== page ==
gum arabic

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Related to gum acacia: Gum tragacanth, guar gum

a·ca·ci·a

(ă-kā'shē-ă),
The dried gummy exudation from Acacia senegal and other species of Acacia (family Leguminosae), prepared as a mucilage and syrup; used as an emollient, demulcent excipient, and suspending agent in pharmaceuticals and foods; formerly used as a transfusion fluid.
Synonym(s): gum arabic
[G. akakia]

A·ca·ci·a

(ă-kā'shē-ă)
1. A tree or shrub with distribution in arid geographic regions.
2. Gum arabic, the dried gummy exudation from Acacia senegal and other species of Acacia (family Leguminosae), prepared as a mucilage and syrup; used as an emollient, demulcent, excipient, and suspending agent in pharmaceuticals and foods; formerly used as a transfusion fluid.
Synonym(s): gum arabic.
[G. akakia]
References in periodicals archive ?
Measurements made of particle size showed that the concentrated emulsions using gum acacia and modified gum acacia with both core materials were stable over three days storage at both temperatures.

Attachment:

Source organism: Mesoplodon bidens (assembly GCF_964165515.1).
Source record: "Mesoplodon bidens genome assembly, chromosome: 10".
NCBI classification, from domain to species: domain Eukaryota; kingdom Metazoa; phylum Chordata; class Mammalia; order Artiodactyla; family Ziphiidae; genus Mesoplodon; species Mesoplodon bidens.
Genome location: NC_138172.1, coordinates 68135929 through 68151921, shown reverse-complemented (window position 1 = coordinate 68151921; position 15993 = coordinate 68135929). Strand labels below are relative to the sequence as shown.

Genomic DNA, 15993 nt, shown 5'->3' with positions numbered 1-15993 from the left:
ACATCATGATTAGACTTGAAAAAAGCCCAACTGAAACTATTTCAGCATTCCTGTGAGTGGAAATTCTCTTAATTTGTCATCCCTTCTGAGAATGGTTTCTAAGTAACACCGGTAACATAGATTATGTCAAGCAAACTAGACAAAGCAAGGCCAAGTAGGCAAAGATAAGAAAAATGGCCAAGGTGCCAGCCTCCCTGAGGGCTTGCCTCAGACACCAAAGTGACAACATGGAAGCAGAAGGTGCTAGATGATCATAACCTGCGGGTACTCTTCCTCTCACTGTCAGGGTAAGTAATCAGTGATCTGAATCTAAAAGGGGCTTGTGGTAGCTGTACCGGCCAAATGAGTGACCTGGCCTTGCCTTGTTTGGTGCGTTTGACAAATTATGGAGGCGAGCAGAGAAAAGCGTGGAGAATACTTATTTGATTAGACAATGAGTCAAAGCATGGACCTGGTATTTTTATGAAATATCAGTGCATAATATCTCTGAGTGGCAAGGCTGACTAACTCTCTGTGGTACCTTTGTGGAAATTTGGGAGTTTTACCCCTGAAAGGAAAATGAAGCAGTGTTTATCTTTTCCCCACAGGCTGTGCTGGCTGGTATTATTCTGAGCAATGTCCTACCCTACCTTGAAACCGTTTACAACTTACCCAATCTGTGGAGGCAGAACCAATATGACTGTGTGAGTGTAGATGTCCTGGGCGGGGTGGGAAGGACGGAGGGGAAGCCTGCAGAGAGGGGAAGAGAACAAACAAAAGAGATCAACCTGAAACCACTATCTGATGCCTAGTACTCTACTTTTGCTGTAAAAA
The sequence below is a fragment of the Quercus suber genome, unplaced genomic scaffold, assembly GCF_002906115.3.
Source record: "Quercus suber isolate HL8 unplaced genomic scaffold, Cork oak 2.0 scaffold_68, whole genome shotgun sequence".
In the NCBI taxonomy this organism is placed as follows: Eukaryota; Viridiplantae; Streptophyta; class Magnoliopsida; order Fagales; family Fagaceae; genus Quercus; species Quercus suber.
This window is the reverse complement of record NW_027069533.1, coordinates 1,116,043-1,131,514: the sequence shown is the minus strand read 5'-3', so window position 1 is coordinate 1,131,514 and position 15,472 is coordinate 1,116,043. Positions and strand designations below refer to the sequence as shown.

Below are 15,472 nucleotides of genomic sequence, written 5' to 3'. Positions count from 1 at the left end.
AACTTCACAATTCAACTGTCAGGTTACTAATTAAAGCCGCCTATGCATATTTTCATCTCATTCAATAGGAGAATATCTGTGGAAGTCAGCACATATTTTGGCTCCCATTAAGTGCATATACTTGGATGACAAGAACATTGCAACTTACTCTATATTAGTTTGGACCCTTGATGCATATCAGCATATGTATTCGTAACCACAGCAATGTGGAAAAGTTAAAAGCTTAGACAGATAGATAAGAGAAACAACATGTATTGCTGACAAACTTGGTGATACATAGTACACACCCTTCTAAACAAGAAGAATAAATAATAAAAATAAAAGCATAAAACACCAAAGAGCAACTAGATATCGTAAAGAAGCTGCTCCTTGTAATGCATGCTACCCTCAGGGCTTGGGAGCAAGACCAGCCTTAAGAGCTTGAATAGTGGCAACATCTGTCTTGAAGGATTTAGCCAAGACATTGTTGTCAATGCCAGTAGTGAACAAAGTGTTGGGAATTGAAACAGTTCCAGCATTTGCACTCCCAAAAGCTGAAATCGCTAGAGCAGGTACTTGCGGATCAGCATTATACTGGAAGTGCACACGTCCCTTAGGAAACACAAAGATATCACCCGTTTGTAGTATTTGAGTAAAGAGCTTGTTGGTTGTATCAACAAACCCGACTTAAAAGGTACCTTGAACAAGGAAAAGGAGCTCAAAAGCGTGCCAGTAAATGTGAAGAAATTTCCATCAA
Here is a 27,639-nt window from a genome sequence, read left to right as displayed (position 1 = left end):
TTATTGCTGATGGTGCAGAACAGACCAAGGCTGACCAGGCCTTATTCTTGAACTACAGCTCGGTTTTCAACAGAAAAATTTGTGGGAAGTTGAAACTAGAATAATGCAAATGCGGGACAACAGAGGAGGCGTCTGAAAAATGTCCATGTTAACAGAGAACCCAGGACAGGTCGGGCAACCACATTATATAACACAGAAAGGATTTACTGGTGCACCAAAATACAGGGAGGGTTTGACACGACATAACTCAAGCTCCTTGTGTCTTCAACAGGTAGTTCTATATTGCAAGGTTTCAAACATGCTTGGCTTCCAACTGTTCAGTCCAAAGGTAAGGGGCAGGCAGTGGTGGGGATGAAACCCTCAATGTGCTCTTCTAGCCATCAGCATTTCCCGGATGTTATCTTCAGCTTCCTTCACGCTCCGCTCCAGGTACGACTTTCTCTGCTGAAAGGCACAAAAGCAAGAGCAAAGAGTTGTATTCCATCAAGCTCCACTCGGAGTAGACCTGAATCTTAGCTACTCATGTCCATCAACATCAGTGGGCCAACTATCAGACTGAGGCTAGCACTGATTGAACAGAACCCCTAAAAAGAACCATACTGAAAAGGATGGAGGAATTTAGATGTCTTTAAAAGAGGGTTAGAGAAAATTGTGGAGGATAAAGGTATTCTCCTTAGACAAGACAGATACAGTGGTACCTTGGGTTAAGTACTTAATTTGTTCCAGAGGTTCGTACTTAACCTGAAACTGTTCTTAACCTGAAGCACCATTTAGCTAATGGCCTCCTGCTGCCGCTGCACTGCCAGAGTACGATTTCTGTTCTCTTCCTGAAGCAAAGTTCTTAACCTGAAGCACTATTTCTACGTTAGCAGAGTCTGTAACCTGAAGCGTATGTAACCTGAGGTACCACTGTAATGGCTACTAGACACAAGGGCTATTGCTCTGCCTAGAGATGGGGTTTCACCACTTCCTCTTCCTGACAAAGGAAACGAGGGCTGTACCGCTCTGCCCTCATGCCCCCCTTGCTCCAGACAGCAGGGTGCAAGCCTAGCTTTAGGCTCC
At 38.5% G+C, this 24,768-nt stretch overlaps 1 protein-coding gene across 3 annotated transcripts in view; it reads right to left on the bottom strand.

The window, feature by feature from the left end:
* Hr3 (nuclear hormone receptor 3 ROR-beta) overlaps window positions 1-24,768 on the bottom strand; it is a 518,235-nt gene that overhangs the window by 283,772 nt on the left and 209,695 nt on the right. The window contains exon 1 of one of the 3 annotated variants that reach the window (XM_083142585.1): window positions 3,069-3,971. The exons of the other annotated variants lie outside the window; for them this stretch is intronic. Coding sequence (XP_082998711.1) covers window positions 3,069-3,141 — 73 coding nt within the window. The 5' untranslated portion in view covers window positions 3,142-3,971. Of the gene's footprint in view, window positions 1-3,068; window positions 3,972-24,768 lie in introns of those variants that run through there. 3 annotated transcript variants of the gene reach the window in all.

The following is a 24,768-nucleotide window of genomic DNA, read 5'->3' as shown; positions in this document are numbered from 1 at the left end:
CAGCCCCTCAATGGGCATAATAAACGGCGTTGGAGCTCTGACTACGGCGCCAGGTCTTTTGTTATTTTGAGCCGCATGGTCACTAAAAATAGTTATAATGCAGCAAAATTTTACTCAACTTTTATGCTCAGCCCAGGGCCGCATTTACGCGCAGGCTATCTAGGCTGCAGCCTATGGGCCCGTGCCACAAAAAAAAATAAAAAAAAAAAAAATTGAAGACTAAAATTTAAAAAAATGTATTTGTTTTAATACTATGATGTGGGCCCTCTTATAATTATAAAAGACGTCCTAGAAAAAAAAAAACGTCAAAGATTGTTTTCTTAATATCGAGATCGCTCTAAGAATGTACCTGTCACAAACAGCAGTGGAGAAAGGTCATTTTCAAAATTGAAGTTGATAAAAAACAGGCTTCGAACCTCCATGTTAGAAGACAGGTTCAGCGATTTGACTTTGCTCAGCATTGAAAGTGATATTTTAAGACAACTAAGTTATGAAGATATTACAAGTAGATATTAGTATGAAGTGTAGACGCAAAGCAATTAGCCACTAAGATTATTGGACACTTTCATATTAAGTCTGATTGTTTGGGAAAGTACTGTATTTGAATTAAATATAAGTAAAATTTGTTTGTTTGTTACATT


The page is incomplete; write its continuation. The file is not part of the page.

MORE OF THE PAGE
Higher foam volumes were obtained in samples treated with pectins, gum acacia and corn starch.
Get Access To TOC Covering 200+ Topics: https://www.factmr.com/report/2223/emulsion-stabilizer-beverages-market Gum Acacia Continues to be a High-Volume, Low Revenue Product Gum acacia is the highly utilized emulsion stabilizer and is predominantly distributed by a handful of exporters as the production remains highly concentrated in Sudan which dominates over 80% of the global exports.
Drugs were suspended in 1% gum acacia so as to obtain the required dose in 1 ml and administered every 24 h (10:00 AM) using tuberculin syringe until the complete epithelization of excised wound occurs.
indica was administered orally as a suspension in 3% gum acacia to the rats.
There are some natural polymers such as chitosan and gum acacia have been reported as a polymer-based protective agent to stabilize the metal nanoparticles.
The product contains an "excellent source" of soluble and insoluble fibers such as glucomannan konjac root, African mango seed extract, gum acacia and cellulose.
Researchers at the University of Minnesota tested three proteins--sodium caseinate, whey and soy protein isolates--as alternative materials to gum acacia and modified starch, which are traditionally used to encapsulate flavors in a spray-drying process.
Freeze-dried extracts and fractions were suspended in 1% aqueous gum acacia solution before oral administration to animals.
"As an example, whereas beta glucan in oat bran contains about 12 percent soluble fiber, gum acacia can provide about 85 percent," Ward says.